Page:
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A Room Made of Windows
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A Room Made of Windows (Julia Redfern #1)

3.91 of 5 stars 3.91  ·  rating details  ·  111 ratings  ·  16 reviews
A young girl with ambitions to be a writer observes the people around her.
Hardcover, 271 pages
Published March 30th 1971 by Little, Brown Books for Young Readers
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Monica!
A Room Made of Windows was recommended to me off a Favorite First Sentences website for this gem:

She stayed long enough at the front door to listen to their footfalls die along the graveled drive, as if she wanted to taste to the last morsel her furious disappointment and humiliation.

Yes! Yes I love it! And that drama-filled bit of angst is really perfectly representative of the entire novel.

It’s definitely a book of its time—high on character development, suuuuuper low on plot—but it’s dreamy a
...more
Jess
Mar 17, 2011 Jess rated it 5 of 5 stars
Shelves: juv, reread
It's a remarkable sensation to go back to a book that meant a lot to you as a child and wonder if the story and characters helped shape you in some way, or if you were already that way and it simply resonated with who you were then. I'm not sure which it was, but I know I read this several times, and as many of the other Julia Redfern books as I could get my hands on. The Private Worlds of Julia Redfern was another favorite - probably because these two are about the adolescent Julia, and I seem ...more
Lisa Vegan
Jun 07, 2007 Lisa Vegan rated it 4 of 5 stars
Recommends it for: girls & women
I read this book many years ago when it was first published but I remember loving it. I enjoyed reading about Julia and her family. It’s a great coming of age story about a 12 year old girl and the upheavals going on in her life. I could really put myself in her place. The characters of Julia and others in the book are developed beautifully and I remember envying Julia’s life, despite some of the challenges she faced. A great read!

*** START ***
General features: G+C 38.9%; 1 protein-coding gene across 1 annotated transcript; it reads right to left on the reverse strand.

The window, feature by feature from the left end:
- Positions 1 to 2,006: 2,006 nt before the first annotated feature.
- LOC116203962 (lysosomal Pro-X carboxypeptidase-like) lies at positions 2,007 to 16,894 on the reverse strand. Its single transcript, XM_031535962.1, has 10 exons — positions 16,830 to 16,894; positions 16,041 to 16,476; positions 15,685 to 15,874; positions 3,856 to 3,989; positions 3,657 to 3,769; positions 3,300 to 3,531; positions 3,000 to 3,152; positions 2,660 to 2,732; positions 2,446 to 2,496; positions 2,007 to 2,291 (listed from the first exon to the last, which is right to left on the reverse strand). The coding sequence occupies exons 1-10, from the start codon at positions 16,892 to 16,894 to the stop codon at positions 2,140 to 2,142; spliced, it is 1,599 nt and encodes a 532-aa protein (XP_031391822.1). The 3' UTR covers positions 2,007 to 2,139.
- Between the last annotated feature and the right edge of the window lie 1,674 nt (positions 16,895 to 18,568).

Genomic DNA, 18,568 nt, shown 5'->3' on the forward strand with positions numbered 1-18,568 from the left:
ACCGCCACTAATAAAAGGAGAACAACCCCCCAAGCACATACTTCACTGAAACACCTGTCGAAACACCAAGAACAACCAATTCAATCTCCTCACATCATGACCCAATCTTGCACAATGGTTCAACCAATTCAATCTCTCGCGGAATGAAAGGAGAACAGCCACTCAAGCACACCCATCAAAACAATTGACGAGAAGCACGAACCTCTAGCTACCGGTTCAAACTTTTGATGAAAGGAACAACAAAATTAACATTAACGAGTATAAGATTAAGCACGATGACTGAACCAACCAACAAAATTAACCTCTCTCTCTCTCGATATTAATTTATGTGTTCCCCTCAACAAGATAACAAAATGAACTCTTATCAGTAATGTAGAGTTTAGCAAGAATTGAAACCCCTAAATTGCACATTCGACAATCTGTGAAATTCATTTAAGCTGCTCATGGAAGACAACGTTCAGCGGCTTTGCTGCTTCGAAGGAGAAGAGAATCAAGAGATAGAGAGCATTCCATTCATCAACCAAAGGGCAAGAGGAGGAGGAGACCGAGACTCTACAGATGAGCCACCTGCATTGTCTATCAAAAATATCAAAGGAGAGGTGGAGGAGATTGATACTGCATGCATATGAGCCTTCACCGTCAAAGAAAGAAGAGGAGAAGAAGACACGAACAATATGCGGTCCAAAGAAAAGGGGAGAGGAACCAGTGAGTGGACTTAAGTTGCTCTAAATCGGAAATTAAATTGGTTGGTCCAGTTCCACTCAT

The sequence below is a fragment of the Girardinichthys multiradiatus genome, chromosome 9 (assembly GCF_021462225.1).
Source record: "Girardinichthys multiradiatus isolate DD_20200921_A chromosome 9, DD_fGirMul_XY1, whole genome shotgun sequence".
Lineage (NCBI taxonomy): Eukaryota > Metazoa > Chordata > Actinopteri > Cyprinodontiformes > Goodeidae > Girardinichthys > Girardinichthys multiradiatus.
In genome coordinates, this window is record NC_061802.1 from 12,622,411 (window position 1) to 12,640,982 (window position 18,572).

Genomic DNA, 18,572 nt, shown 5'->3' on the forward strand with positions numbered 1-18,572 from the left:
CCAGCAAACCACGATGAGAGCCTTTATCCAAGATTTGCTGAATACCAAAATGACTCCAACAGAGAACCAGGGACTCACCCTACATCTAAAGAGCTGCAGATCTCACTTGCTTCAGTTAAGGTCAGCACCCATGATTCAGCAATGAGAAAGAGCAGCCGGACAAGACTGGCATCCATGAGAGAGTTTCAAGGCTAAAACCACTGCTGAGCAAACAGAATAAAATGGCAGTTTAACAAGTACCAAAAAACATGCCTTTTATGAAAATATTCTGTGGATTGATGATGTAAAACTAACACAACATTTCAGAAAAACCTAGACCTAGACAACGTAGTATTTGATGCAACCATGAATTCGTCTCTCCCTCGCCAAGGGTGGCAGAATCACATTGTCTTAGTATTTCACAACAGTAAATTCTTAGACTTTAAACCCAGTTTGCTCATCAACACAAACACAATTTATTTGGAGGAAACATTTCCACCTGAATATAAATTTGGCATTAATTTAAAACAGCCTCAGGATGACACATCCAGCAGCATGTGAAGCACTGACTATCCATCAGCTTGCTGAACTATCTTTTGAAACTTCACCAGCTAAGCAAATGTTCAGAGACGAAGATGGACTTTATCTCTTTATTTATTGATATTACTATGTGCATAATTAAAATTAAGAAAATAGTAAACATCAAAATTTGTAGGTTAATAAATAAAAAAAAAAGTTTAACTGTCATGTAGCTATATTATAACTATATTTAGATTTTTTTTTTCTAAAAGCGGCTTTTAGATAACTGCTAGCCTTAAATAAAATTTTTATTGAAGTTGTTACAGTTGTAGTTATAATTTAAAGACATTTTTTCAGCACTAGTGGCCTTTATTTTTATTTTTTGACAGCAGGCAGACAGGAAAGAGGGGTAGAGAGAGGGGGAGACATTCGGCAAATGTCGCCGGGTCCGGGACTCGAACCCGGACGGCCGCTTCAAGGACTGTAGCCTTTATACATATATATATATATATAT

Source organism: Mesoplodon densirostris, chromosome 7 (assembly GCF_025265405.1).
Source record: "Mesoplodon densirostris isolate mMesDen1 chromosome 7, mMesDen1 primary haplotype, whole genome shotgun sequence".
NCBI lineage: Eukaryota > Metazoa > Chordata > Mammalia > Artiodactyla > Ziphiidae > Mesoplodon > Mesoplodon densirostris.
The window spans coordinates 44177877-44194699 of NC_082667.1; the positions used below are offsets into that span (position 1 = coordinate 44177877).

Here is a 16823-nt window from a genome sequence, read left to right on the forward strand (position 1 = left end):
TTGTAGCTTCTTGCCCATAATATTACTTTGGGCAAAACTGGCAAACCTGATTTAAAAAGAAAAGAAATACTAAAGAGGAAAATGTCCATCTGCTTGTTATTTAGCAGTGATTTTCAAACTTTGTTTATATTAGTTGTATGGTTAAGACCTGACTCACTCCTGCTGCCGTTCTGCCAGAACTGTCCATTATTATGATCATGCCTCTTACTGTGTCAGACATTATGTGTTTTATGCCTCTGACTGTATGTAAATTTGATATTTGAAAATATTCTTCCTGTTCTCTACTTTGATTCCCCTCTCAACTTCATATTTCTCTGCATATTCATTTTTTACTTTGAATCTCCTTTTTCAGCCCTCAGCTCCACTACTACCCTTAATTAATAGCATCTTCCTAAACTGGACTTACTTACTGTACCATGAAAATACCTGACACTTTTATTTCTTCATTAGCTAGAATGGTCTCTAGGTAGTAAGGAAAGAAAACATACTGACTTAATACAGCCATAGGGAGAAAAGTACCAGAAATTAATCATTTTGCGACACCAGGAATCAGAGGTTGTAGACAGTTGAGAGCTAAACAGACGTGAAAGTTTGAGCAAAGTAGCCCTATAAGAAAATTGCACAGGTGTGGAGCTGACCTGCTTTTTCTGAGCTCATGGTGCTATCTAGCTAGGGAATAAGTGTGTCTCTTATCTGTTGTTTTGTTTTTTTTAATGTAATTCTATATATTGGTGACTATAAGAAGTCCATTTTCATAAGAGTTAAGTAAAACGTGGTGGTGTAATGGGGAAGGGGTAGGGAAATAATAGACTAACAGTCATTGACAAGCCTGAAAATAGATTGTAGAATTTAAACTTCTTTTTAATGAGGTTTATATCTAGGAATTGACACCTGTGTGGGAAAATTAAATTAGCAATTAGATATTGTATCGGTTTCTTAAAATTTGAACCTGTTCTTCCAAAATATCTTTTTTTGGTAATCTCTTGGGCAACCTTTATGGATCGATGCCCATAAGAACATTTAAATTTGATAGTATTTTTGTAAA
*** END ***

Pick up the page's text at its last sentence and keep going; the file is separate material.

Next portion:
Teresa
Another weeding candidate: I can't believe I never read this, because I liked several of Eleanor Cameron's other books as a tween, especially A Spell Is Cast and The Mysterious Christmas Shell--I was a young mystery buff--and the Mushroom Planet books. This is Cameron's first of five books about aspiring writer Julia Redfern, and it is wonderful. (It's not the sequel to Julia and the Hand of God, as several bibliographic databases contend. It comes first.)

Julia's mother and "Uncle" Phil (her mot
...more
Sophia
I read and reread this as a child and still adore it. Julia is an interesting, intense, complicated girl on the cusp of adolescence and trying to catch up with the people around her while finding her own way as a writer. The book is set in Berkeley and the setting is like another character; the time period is actually just post-WWI but I always thought it was the '70s (the year it was published) and you can read it that way too because it feels quite modern (except for the fact that no one livin ...more
NebraskaIcebergs
“I’m ashamed of you.”

Julia’s mom says this to the main character Julia Redfern in A Room Made of Windows. On its heels is her brother’s admonition: “You’re a selfish kid. Why couldn’t you let her go and have some fun?”